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The National Maritime Museum in Greenwich covers British naval history from the Spanish Armada all the way up to the submarines of World War II. Along the way you’ll learn about exploration and trade during the days of Empire, and Nelson’s battles with Napoleon.
The Maritime Museum’s principle building is the Queen’s House, which Inigo Jones designed in 1615. Although unremarkable by today’s standards, it caused an utter sensation in the 17th-century as it was London’s first example of a Palladian-style edifice.
James I commissioned him to build it as the summer residence of Queen Anne, who passed to Charles I on her death. It now contains sixteen galleries filled with naval paintings.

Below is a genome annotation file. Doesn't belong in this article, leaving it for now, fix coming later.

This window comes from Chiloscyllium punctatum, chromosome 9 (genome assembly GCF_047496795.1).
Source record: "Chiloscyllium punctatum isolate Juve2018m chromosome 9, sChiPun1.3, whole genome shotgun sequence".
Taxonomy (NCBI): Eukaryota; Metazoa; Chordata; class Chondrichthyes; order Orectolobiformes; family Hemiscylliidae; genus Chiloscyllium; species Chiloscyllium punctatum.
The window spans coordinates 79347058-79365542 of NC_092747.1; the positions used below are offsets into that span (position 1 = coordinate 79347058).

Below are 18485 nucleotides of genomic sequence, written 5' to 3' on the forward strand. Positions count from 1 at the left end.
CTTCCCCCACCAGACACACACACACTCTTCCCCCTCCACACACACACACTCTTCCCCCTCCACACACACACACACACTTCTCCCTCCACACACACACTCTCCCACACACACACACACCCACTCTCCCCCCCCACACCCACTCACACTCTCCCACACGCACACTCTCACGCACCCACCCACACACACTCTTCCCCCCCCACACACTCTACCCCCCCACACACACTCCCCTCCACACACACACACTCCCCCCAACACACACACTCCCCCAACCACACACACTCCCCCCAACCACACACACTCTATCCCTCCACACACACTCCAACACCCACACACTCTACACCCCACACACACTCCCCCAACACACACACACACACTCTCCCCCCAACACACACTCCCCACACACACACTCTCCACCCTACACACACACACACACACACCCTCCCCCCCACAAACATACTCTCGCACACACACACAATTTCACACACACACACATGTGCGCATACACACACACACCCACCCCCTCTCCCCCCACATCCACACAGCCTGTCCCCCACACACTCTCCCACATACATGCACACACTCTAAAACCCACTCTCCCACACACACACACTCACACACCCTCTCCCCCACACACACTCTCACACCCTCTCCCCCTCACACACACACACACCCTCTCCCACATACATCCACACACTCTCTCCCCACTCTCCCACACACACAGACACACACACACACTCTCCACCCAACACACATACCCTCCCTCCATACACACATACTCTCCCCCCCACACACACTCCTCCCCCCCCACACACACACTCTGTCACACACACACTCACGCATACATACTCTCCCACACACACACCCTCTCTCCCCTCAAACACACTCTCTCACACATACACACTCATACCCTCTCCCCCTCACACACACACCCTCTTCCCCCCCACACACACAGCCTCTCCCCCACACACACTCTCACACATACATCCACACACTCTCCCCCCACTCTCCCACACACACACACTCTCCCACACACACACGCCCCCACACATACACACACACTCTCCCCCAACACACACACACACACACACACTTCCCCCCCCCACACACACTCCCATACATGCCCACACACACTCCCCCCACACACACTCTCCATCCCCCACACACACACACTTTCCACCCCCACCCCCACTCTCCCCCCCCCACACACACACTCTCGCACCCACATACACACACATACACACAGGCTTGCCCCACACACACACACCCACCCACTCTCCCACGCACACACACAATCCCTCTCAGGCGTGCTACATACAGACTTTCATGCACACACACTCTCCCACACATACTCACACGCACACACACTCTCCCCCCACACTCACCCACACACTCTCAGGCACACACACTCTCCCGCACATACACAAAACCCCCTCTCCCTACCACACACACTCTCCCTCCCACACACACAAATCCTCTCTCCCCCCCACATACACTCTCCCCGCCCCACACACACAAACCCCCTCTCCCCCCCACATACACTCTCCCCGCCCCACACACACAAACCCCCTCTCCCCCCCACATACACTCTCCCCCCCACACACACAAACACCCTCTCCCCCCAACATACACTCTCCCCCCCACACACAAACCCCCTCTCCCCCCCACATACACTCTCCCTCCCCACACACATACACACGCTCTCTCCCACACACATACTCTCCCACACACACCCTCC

The two buildings connected either side by long white colonnades were commissioned in 1807, to celebrate Britain’s victory at the Battle of Trafalgar.
The Admiral’s exploits are admirably covered in his own gallery. The prize exhibit is the actual jacket that Nelson was wearing when he got shot on board HMS Victory – you can even see the bloodstained bullet-hole through which it entered his shoulder.
The Maritime Museum also has a fine collection of boats and ships, including hundreds of scale-models. Some famous examples include Frederick’s golden barge of 1732, and Ernest Shackleton’s lifeboat James Caird, from his arctic expedition. There is also a replica of the 7th-century Sutton Hoo burial ship, found in Suffolk in 1939.
Kids can keep themselves busy firing mock cannons, and traversing Nordic straits in a Viking longboat.
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